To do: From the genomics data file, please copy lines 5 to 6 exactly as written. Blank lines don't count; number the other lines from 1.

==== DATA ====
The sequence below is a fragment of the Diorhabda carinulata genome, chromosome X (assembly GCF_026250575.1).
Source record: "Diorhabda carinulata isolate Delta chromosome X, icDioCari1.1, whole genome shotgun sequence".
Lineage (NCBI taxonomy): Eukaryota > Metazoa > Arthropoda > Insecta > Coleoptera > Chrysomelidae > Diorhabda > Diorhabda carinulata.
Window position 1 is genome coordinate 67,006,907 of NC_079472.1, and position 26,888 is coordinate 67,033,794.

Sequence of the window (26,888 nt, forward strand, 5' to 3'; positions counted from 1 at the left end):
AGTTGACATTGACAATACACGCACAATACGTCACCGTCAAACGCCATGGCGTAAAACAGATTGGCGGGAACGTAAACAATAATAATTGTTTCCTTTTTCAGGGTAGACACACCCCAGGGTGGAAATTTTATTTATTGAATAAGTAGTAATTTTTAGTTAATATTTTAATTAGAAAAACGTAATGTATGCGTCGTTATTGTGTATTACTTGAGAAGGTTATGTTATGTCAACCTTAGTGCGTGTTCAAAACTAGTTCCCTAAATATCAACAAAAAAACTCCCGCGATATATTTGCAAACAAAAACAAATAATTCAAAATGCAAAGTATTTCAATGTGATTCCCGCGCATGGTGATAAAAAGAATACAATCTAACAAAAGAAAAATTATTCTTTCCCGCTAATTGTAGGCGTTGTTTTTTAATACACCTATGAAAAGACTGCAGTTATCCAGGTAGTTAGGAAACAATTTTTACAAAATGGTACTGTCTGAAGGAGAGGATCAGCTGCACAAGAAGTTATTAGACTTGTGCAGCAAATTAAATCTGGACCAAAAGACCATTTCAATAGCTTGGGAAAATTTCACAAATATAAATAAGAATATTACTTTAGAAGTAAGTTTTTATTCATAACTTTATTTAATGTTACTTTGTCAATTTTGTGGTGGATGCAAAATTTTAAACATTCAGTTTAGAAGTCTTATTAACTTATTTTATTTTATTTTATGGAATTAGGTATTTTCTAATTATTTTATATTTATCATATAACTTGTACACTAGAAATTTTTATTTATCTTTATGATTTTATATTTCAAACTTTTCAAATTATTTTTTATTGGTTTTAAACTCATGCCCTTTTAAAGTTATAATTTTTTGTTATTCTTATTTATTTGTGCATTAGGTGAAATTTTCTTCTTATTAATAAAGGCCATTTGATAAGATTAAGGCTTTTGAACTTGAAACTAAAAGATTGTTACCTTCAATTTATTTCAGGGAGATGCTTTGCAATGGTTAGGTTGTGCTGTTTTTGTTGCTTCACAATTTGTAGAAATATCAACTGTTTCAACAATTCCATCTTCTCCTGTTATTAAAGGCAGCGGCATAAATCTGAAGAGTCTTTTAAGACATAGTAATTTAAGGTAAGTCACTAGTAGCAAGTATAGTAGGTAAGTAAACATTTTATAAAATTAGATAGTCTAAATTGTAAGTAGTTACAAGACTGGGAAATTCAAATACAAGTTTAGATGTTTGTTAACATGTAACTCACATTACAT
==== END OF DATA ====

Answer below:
Sequence of the window (26,888 nt, forward strand, 5' to 3'; positions counted from 1 at the left end):
AGTTGACATTGACAATACACGCACAATACGTCACCGTCAAACGCCATGGCGTAAAACAGATTGGCGGGAACGTAAACAATAATAATTGTTTCCTTTTTCAGGGTAGACACACCCCAGGGTGGAAATTTTATTTATTGAATAAGTAGTAATTTTTAGTTAATATTTTAATTAGAAAAACGTAATGTATGCGTCGTTATTGTGTATTACTTGAGAAGGTTATGTTATGTCAACCTTAGTGCGTGTTCAAAACTAGTTCCCTAAATATCAACAAAAAAACTCCCGCGATATATTTGCAAACAAAAACAAATAATTCAAAATGCAAAGTATTTCAATGTGATTCCCGCGCATGGTGATAAAAAGAATACAATCTAACAAAAGAAAAATTATTCTTTCCCGCTAATTGTAGGCGTTGTTTTTTAATACACCTATGAAAAGACTGCAGTTATCCAGGTAGTTAGGAAACAATTTTTACAAAATGGTACTGTCTGAAGGAGAGGATCAGCTGCACAAGAAGTTATTAGACTTGTGCAGCAAATTAAATCTGGACCAAAAGACCATTTCAATAGCTTGGGAAAATTTCACAAATATAAATAAGAATATTACTTTAGAAGTAAGTTTTTATTCATAACTTTATTTAATGTTACTTTGTCAATTTTGTGGTGGATGCAAAATTTTAAACATTCAGTTTAGAAGTCTTATTAACTTATTTTATTTTATTTTATGGAATTAGGTATTTTCTAATTATTTTATATTTATCATATAACTTGTACACTAGAAATTTTTATTTATCTTTATGATTTTATATTTCAAACTTTTCAAATTATTTTTTATTGGTTTTAAACTCATGCCCTTTTAAAGTTATAATTTTTTGTTATTCTTATTTATTTGTGCATTAGGTGAAATTTTCTTCTTATTAATAAAGGCCATTTGATAAGATTAAGGCTTTTGAACTTGAAACTAAAAGATTGTTACCTTCAATTTATTTCAGGGAGATGCTTTGCAATGGTTAGGTTGTGCTGTTTTTGTTGCTTCACAATTTGTAGAAATATCAACTGTTTCAACAATTCCATCTTCTCCTGTTATTAAAGGCAGCGGCATAAATCTGAAGAGTCTTTTAAGACATAGTAATTTAAGGTAAGTCACTAGTAGCAAGTATAGTAGGTAAGTAAACATTTTATAAAATTAGATAGTCTAAATTGTAAGTAGTTACAAGACTGGGAAATTCAAATACAAGTTTAGATGTTTGTTAACATGTAACTCACATTACAT